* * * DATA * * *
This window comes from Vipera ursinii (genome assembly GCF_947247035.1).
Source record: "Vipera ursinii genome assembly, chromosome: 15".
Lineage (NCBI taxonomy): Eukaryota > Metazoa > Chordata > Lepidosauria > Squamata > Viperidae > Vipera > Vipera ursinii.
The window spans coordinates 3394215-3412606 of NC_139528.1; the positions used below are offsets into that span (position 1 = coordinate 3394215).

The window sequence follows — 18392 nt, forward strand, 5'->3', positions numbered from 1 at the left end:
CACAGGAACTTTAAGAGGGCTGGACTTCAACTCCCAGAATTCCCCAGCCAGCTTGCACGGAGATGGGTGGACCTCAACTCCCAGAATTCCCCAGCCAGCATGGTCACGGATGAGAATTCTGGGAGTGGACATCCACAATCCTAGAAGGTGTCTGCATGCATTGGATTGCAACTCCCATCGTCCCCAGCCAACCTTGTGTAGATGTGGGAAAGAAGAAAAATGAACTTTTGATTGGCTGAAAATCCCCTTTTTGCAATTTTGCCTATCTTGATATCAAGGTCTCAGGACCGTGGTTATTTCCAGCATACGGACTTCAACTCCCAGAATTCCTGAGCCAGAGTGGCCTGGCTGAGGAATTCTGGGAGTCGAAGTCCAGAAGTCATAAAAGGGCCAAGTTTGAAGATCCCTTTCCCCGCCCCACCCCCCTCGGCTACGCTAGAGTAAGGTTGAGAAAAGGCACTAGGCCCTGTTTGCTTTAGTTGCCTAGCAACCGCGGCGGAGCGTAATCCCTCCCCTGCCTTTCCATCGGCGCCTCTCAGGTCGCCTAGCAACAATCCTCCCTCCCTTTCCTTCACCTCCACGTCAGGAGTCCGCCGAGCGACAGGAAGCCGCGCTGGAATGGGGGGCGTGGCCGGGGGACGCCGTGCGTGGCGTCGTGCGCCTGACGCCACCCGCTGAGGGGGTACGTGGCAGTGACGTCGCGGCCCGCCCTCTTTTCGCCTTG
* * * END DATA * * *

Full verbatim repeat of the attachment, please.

This window comes from Vipera ursinii (genome assembly GCF_947247035.1).
Source record: "Vipera ursinii genome assembly, chromosome: 15".
Lineage (NCBI taxonomy): Eukaryota > Metazoa > Chordata > Lepidosauria > Squamata > Viperidae > Vipera > Vipera ursinii.
The window spans coordinates 3394215-3412606 of NC_139528.1; the positions used below are offsets into that span (position 1 = coordinate 3394215).

The window sequence follows — 18392 nt, forward strand, 5'->3', positions numbered from 1 at the left end:
CACAGGAACTTTAAGAGGGCTGGACTTCAACTCCCAGAATTCCCCAGCCAGCTTGCACGGAGATGGGTGGACCTCAACTCCCAGAATTCCCCAGCCAGCATGGTCACGGATGAGAATTCTGGGAGTGGACATCCACAATCCTAGAAGGTGTCTGCATGCATTGGATTGCAACTCCCATCGTCCCCAGCCAACCTTGTGTAGATGTGGGAAAGAAGAAAAATGAACTTTTGATTGGCTGAAAATCCCCTTTTTGCAATTTTGCCTATCTTGATATCAAGGTCTCAGGACCGTGGTTATTTCCAGCATACGGACTTCAACTCCCAGAATTCCTGAGCCAGAGTGGCCTGGCTGAGGAATTCTGGGAGTCGAAGTCCAGAAGTCATAAAAGGGCCAAGTTTGAAGATCCCTTTCCCCGCCCCACCCCCCTCGGCTACGCTAGAGTAAGGTTGAGAAAAGGCACTAGGCCCTGTTTGCTTTAGTTGCCTAGCAACCGCGGCGGAGCGTAATCCCTCCCCTGCCTTTCCATCGGCGCCTCTCAGGTCGCCTAGCAACAATCCTCCCTCCCTTTCCTTCACCTCCACGTCAGGAGTCCGCCGAGCGACAGGAAGCCGCGCTGGAATGGGGGGCGTGGCCGGGGGACGCCGTGCGTGGCGTCGTGCGCCTGACGCCACCCGCTGAGGGGGTACGTGGCAGTGACGTCGCGGCCCGCCCTCTTTTCGCCTTG